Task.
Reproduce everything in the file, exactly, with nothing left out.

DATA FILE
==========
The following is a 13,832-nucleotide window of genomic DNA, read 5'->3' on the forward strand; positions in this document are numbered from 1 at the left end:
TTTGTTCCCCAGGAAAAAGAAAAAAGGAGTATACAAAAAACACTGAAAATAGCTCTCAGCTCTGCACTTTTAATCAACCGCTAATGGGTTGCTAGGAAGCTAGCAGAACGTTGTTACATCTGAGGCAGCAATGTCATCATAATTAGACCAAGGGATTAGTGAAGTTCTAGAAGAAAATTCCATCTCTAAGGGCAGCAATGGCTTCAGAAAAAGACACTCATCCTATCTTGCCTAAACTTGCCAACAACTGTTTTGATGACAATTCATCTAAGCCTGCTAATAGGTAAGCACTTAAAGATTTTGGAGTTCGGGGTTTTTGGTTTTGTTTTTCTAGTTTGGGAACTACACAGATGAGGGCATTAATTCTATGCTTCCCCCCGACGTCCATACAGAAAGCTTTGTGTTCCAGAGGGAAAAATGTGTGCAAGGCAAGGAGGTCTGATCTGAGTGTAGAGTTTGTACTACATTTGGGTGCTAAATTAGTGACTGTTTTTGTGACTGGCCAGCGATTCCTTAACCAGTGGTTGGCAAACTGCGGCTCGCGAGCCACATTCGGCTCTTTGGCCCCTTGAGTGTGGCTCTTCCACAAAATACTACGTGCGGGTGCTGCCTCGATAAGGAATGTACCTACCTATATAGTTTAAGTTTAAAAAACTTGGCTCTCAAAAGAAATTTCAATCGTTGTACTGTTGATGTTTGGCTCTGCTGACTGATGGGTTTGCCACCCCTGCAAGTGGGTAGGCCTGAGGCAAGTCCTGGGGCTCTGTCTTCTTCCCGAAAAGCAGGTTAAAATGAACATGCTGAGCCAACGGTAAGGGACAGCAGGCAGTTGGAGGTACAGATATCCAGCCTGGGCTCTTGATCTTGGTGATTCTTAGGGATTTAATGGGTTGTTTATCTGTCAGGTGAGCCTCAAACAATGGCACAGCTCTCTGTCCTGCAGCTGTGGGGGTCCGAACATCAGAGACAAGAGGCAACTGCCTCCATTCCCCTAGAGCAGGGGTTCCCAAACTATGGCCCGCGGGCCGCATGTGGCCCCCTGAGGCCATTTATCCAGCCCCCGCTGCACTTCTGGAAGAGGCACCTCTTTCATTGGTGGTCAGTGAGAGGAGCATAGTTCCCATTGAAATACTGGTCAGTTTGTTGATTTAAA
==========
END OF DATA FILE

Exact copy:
The following is a 13,832-nucleotide window of genomic DNA, read 5'->3' on the forward strand; positions in this document are numbered from 1 at the left end:
TTTGTTCCCCAGGAAAAAGAAAAAAGGAGTATACAAAAAACACTGAAAATAGCTCTCAGCTCTGCACTTTTAATCAACCGCTAATGGGTTGCTAGGAAGCTAGCAGAACGTTGTTACATCTGAGGCAGCAATGTCATCATAATTAGACCAAGGGATTAGTGAAGTTCTAGAAGAAAATTCCATCTCTAAGGGCAGCAATGGCTTCAGAAAAAGACACTCATCCTATCTTGCCTAAACTTGCCAACAACTGTTTTGATGACAATTCATCTAAGCCTGCTAATAGGTAAGCACTTAAAGATTTTGGAGTTCGGGGTTTTTGGTTTTGTTTTTCTAGTTTGGGAACTACACAGATGAGGGCATTAATTCTATGCTTCCCCCCGACGTCCATACAGAAAGCTTTGTGTTCCAGAGGGAAAAATGTGTGCAAGGCAAGGAGGTCTGATCTGAGTGTAGAGTTTGTACTACATTTGGGTGCTAAATTAGTGACTGTTTTTGTGACTGGCCAGCGATTCCTTAACCAGTGGTTGGCAAACTGCGGCTCGCGAGCCACATTCGGCTCTTTGGCCCCTTGAGTGTGGCTCTTCCACAAAATACTACGTGCGGGTGCTGCCTCGATAAGGAATGTACCTACCTATATAGTTTAAGTTTAAAAAACTTGGCTCTCAAAAGAAATTTCAATCGTTGTACTGTTGATGTTTGGCTCTGCTGACTGATGGGTTTGCCACCCCTGCAAGTGGGTAGGCCTGAGGCAAGTCCTGGGGCTCTGTCTTCTTCCCGAAAAGCAGGTTAAAATGAACATGCTGAGCCAACGGTAAGGGACAGCAGGCAGTTGGAGGTACAGATATCCAGCCTGGGCTCTTGATCTTGGTGATTCTTAGGGATTTAATGGGTTGTTTATCTGTCAGGTGAGCCTCAAACAATGGCACAGCTCTCTGTCCTGCAGCTGTGGGGGTCCGAACATCAGAGACAAGAGGCAACTGCCTCCATTCCCCTAGAGCAGGGGTTCCCAAACTATGGCCCGCGGGCCGCATGTGGCCCCCTGAGGCCATTTATCCAGCCCCCGCTGCACTTCTGGAAGAGGCACCTCTTTCATTGGTGGTCAGTGAGAGGAGCATAGTTCCCATTGAAATACTGGTCAGTTTGTTGATTTAAA